4. The cannibalization topic is well recognized and the counter-arguments given repeat well-known rational statements - however, to convince headquarter people with their emotions and fears: it needs more!
Reverse Innovation does both. It builds on groundbreaking earlier frameworks (including Clay Christensen's theory of disruptive innovation and Govindarajan and Trimble's own models of innovation execution) to both describe, and explain how to make use of, an astonishing phenomenon: emerging-market innovations that "defy gravity" to gain traction in developed economies.
This trend is real, and the authors have the examples to prove it - from John Deere and GE to numerous small companies and entrepreneurs you've never heard of. But the best part of the book is the combination of practical, how-to advice (they provide counterintuitive organizational steps to "create far from home and win everywhere") with the illustrations of how this trend is literally changing billions of lives.
The potential to win in rich markets as well as poor will attract every major corporation to solve the problems of those not at the "top of the pyramid." This is capitalism at its best: the profit motive as a phenomenal engine for the welfare of the entire world. Kudos to Govindarajan and Trimble for both uncovering the trend and providing a playbook for everyone to take advantage of it.
Here, eight years later, is the book that Prahalad -- now, unfortunately, deceased -- should have written. Govindarajan, a professor at Dartmouth's Tuck School of Business, and Trimble, a younger Tuck faculty member, have formulated a concept they call "reverse innovation" that is the key to doing business in those emerging markets that excited Prahalad's lust. Their book, too, is dominated by case studies, but in this case the examples do a good job of illustrating how multinational companies have successfully developed products that gained a foothold in developing countries -- though by no means necessarily at "the bottom of the pyramid."
"Reverse innovation" -- an ethnocentric term -- begins with the conventional wisdom that business innovation takes place in rich countries but asserts that transnational corporations wishing to become established in developing markets must cast off traditional thinking and develop products and services within those markets and base them on the needs and wants of people living there. Govindarajan and Trimble advocate reverse innovation as the alternative to exporting rich-country products and services with minor adjustments, a strategy that many companies have found unsuccessful. (The authors call this strategy "glocalization.")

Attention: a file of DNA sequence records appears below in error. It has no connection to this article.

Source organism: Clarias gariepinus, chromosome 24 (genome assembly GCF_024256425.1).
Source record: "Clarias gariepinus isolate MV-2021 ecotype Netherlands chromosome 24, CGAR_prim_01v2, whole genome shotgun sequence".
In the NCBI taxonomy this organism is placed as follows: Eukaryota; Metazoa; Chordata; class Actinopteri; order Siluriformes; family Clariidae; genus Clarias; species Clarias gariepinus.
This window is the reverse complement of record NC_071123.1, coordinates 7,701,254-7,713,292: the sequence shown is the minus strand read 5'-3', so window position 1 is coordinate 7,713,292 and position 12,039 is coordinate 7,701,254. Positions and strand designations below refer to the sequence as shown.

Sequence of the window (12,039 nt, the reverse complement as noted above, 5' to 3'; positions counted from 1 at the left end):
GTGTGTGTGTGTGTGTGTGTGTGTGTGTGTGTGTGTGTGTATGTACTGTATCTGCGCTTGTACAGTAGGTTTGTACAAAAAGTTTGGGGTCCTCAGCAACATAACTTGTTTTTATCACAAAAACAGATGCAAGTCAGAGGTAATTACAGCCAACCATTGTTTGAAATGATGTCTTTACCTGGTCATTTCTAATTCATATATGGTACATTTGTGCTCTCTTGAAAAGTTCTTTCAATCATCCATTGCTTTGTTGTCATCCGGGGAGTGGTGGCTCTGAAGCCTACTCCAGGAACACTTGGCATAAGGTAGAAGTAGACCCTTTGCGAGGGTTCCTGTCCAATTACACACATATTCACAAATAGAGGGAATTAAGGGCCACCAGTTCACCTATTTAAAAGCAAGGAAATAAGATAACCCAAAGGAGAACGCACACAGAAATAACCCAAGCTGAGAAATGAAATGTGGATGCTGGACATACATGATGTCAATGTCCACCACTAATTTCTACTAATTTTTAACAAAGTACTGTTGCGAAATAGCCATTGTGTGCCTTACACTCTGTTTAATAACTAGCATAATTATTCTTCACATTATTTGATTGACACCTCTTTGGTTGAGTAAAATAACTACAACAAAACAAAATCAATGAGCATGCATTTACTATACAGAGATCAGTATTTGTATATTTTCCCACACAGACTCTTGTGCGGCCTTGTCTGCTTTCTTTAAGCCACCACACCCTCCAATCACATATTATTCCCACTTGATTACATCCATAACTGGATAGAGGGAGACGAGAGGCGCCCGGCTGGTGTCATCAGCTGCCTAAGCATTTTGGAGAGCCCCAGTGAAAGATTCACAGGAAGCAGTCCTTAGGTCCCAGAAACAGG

The case studies in Reverse Innovation span a wide range of needs, desires, and prices. The authors write about an extremely inexpensive electrocardiograph machine developed and marketed in India by GE Healthcare, lightweight enough for use by individual physicians on rounds in villages. They relate the story of the development from scratch of a lentil-based new snack food by PepsiCo in India, and of a new automotive "infotainment" system crafted through an international effort by Harman and eventually purchased by Toyota. Other examples include Procter & Gamble, Logitech, and the nonprofit Partners in Health.
Most of the case studies are great stories, even if they are better illustrations of how multinational corporations can make more money than they are of how poor people in emerging nations can gain access to needed goods and services at affordable prices. However, the bulk of Reverse Innovation is given over to discussion about change management in large corporations: it's clear that the real challenge these companies face in growing their markets is to get around the massive barriers thrown up by organizations that are too large, too successful, and too set in their ways. The authors write, "Reverse innovation begins not with inventing, but with forgetting . . . You must let go of the dominant logic that has served you well in rich countries . . . Reverse innovation is what we call clean-slate innovation."
Govindarajan and Trimble make it clear that the only way for a transnational company to bring about reverse innovation is to (1) start with a champion at the top, usually the CEO; (2) appoint a brilliant and politically savvy person to head up an "LGT," by which the authors do not mean to suggest gender preference but simply to abbreviate "Local Growth Team;" (3) recruit to the team a group of mavericks willing to ignore the conventional rules; and (4) work on site in one of the major emerging markets, far, far from headquarters.
Reverse Innovation is well-organized, well-written, and delivers on its promise. Why, then, have I awarded this book only three @@@ out of 5? Out of pique, perhaps, more than anything else. For one thing, the do's and don'ts of management in large organizations are . . . well, for me, the only apt word is boring. And I can't get past my aggravation that this is yet one more instance of brilliant minds being lashed to the task of making the rich richer.